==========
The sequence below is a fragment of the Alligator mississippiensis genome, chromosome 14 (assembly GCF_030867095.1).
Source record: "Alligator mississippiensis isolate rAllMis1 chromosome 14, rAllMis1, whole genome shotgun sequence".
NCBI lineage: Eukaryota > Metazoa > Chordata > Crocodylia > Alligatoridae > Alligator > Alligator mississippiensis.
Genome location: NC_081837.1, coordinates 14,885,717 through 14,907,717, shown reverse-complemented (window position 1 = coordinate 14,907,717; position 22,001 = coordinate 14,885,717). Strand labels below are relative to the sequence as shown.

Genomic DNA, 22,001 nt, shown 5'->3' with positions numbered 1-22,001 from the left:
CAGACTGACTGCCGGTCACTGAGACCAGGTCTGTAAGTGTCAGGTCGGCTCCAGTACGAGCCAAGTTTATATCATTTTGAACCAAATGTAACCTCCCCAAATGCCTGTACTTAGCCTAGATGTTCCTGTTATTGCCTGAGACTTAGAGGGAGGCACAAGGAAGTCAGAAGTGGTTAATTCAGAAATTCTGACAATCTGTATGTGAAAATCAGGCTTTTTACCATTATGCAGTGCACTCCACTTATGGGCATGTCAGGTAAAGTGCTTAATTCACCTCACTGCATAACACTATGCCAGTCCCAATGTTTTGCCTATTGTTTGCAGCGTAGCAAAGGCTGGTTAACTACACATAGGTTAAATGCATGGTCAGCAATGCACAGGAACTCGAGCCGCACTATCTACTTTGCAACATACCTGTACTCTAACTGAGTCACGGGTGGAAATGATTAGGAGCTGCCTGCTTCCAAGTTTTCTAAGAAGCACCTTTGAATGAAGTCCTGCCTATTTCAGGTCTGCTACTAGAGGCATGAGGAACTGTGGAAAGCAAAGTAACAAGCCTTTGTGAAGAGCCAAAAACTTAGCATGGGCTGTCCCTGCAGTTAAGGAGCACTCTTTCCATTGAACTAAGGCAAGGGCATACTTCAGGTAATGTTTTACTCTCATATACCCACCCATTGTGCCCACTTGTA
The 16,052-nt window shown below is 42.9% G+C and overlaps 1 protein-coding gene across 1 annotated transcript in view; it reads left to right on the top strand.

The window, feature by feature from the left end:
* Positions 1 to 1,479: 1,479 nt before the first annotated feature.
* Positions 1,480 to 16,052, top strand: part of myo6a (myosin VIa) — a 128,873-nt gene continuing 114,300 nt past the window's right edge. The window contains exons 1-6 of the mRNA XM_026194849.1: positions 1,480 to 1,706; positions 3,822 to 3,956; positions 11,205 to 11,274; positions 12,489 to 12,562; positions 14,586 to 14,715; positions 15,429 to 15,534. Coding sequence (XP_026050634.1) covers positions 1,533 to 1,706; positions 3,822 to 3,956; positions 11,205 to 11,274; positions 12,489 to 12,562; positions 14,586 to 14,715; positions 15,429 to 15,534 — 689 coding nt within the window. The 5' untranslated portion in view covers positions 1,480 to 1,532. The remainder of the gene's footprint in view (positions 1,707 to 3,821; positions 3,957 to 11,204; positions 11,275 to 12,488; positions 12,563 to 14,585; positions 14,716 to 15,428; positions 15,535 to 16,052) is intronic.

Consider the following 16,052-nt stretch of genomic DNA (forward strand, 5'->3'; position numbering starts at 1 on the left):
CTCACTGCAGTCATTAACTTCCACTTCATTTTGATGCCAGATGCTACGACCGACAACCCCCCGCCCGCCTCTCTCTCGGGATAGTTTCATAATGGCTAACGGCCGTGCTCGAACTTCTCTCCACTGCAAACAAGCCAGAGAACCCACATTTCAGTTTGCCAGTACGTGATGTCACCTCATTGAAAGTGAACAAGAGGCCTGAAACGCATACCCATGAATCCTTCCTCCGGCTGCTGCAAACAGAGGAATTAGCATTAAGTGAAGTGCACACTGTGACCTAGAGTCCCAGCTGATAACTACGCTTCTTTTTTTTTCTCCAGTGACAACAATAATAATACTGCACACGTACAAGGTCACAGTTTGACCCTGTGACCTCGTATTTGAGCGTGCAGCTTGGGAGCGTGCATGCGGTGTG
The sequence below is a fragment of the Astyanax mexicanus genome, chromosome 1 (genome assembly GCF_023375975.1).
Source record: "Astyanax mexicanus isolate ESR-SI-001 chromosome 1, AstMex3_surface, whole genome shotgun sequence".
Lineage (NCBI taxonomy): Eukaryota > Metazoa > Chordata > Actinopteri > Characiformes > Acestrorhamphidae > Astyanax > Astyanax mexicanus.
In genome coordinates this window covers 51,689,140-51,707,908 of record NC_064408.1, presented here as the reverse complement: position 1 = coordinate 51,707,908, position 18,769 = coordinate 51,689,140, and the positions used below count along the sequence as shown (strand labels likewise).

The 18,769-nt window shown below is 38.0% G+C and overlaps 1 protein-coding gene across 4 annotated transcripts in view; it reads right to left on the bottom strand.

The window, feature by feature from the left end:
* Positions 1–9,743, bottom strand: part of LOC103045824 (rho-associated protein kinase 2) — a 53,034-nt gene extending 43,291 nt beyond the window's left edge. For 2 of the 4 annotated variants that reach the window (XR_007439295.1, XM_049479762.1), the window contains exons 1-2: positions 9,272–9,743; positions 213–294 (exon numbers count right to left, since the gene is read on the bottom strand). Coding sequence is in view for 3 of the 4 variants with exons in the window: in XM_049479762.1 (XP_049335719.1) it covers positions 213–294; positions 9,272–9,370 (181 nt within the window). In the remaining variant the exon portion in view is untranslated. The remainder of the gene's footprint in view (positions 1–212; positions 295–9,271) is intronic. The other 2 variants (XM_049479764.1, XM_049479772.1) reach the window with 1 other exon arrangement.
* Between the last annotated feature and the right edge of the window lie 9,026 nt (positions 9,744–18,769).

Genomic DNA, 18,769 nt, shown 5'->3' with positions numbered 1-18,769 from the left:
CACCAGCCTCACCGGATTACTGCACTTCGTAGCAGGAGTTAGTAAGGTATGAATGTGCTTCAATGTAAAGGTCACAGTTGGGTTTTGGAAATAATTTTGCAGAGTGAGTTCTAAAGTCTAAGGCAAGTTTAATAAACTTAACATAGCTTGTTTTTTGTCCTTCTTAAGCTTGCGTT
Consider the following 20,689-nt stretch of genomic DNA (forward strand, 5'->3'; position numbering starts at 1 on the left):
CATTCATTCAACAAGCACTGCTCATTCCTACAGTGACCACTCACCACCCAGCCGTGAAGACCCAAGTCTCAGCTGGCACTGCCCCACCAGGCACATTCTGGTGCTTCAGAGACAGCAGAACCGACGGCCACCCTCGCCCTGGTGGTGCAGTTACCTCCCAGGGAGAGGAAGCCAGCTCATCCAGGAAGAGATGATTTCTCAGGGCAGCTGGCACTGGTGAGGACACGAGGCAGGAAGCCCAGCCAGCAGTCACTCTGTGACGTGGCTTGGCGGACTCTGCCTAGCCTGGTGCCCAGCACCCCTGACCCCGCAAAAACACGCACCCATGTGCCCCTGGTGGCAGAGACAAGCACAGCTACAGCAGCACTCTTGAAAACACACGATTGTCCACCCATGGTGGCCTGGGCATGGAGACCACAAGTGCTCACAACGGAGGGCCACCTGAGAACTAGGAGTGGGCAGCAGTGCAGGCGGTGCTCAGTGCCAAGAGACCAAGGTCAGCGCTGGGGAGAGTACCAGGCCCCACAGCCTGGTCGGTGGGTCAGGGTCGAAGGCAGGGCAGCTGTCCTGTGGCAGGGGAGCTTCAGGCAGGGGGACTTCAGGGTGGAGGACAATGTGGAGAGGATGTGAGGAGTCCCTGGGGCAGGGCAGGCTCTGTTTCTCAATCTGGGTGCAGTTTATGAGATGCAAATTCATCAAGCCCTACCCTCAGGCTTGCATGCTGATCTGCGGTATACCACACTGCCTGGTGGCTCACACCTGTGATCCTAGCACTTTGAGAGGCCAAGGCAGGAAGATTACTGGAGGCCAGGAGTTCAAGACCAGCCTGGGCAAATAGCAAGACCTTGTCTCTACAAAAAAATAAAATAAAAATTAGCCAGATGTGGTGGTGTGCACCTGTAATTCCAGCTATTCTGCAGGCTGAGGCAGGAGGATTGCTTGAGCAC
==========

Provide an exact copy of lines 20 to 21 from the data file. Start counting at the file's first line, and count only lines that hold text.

* Between the last annotated feature and the right edge of the window lie 9,026 nt (positions 9,744–18,769).

Genomic DNA, 18,769 nt, shown 5'->3' with positions numbered 1-18,769 from the left: